This setup was easy to make, easy to move about the yard and total cost to me was $68. They only had 50 ft rolls of netting so have 25 ft left over too. Course the plywood, stain and wheels I already had. I do recommend stronger wheels. These have been warping and collapsing over the months. Have my eye on the back wheels of the tricycle.Materials for 4x4 Wood Coop:3- 3/8" 4x8 sheets of your choice siding (I used 4" groove plantanium exterior), 7- 2x2 by 8', 2- Pressure treated lattice trim cap/connectors, 2 or 3' length 3" PVC, 3" cap, 3 to 2" reducer, 90 deg 2" elbow, 22.5 deg 2" elbow, 3- hinges, screws, electric timer and small drywall light (clamp with metal hood). Tacks and shingles, and green direct to plastic spray can optional. Total cost to me as Stain was on hand was $140.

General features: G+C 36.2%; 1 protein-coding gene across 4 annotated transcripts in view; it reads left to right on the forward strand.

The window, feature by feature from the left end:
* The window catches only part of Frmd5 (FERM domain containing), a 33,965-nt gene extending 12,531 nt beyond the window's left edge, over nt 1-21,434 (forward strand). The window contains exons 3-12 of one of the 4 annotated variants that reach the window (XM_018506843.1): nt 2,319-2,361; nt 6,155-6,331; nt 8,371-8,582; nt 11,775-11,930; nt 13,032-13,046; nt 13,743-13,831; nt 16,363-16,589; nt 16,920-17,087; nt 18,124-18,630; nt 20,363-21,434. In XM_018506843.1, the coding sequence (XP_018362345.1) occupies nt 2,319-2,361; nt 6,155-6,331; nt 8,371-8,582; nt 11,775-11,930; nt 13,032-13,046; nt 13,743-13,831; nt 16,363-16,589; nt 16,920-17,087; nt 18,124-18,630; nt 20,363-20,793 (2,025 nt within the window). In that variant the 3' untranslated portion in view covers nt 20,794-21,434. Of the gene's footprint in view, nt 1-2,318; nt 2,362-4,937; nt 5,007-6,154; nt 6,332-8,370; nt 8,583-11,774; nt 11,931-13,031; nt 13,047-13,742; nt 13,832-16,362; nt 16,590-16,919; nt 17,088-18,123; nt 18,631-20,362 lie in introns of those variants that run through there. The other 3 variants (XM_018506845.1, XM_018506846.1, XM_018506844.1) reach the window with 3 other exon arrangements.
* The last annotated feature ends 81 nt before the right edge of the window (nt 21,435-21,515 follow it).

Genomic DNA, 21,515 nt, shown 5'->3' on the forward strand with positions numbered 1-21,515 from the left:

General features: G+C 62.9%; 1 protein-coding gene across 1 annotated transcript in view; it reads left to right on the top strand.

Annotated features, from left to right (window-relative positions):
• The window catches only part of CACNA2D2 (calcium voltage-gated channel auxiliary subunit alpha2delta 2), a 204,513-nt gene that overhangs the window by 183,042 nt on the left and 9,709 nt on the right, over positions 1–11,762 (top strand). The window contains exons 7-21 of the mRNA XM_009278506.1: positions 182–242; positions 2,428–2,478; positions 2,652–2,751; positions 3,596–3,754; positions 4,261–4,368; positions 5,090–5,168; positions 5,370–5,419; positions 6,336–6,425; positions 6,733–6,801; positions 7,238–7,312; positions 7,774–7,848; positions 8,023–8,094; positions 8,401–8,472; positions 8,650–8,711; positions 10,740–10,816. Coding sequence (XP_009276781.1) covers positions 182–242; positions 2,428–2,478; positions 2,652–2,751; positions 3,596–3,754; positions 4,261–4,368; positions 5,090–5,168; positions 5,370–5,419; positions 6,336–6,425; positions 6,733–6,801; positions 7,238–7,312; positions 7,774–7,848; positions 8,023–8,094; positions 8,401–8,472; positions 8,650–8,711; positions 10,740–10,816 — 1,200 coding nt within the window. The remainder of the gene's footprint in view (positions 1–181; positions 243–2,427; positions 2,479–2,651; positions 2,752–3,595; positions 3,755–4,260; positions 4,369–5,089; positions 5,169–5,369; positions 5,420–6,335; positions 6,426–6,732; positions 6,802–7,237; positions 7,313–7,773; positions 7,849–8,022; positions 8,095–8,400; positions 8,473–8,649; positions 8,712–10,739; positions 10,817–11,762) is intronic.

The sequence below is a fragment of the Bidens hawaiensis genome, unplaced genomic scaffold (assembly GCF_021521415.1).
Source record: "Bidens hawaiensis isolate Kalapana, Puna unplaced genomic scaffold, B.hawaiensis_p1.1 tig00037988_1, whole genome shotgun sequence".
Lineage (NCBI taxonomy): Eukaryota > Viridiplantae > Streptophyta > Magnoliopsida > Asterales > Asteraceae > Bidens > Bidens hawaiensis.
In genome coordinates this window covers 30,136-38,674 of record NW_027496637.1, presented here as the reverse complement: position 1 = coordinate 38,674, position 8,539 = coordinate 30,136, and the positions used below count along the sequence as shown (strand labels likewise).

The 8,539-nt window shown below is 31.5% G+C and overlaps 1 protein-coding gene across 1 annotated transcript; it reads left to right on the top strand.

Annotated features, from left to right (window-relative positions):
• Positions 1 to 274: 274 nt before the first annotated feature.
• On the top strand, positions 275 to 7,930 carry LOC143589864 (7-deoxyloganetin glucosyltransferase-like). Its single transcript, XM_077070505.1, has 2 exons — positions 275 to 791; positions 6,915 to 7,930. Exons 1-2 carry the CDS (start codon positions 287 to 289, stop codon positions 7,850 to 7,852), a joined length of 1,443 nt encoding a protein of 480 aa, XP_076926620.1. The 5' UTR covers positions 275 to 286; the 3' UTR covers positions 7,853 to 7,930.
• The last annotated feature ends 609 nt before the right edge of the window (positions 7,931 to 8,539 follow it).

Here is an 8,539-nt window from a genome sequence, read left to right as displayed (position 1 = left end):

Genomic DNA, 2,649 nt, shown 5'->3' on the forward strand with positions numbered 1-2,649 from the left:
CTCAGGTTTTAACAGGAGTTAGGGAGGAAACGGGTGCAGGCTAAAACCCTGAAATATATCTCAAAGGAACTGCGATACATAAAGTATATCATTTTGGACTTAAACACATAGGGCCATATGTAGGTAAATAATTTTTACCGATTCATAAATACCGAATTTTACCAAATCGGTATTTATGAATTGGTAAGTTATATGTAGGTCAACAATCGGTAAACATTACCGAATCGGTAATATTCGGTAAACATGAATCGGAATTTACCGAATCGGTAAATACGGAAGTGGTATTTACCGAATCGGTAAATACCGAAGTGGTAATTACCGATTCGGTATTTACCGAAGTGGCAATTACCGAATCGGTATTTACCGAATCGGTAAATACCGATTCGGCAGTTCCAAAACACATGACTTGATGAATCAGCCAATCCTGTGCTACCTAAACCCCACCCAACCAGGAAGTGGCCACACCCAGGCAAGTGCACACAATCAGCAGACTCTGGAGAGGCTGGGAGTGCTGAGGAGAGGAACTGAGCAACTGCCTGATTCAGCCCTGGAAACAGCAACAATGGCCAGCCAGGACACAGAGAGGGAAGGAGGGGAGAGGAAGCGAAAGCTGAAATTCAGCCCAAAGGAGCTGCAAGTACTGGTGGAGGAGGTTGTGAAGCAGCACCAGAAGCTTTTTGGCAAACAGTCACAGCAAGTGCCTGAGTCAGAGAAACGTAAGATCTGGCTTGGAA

As this is for a tractor balloon framing is what was done for less weight. Small structures such as this will carry load on walls without traditional house framing. The 2x2" was used for nailer (something to screw to), lateral support, bottom cleat and roosting poles. All cutting to walls is done prior to assembling. The floor is not attached. It was used to align bottom cleats 1/2" up so the walls overhung the floor and hold it in place. Precision cutting of 2x2's is not necessary when used as nailer or corners braces. The 4x4 plywood floor was cut 1" on 2 sides to allow walls to overhang and be flush with tractor. My roof design/dimension was determined by the one bundle of shingles purchased and wanted it to overhang onto the run roof. The roof slope should be between 4:12 and 6:12 for proper venting of eave to gable. The vent area on each eave should equal total gable vent area. Allowing for 3 mile wind a MINIMUM of 1 square inch (each eave and total gable vent) per chicken is required, no wind (1 mile per hour) allowance is 2.5 square inches per chicken MINIMUM. The formula with this roof slop is 4.7(0.5*# of chickens)/MPH of windward side.This side has hole cut for Feeder. Drill a hole then cut out with jig saw. Jig saws aid in finishing corner cuts when making square holes too. Stop short with skill saw then finish with jig. Cuts for this were, 2- 10x10" back wall for nesting box, 1- 12x12 front for door, and large cut for access/clean out door. On this pic you can also see the nailer's attached for when nesting box gets screwed on. I used 6" overall overhang so 5' lengths on roof. The cut off was then used for either front or back end walls. My back wall is 2' and front is...uh...dunno, was suppose to be what it took for roof to sit on the run...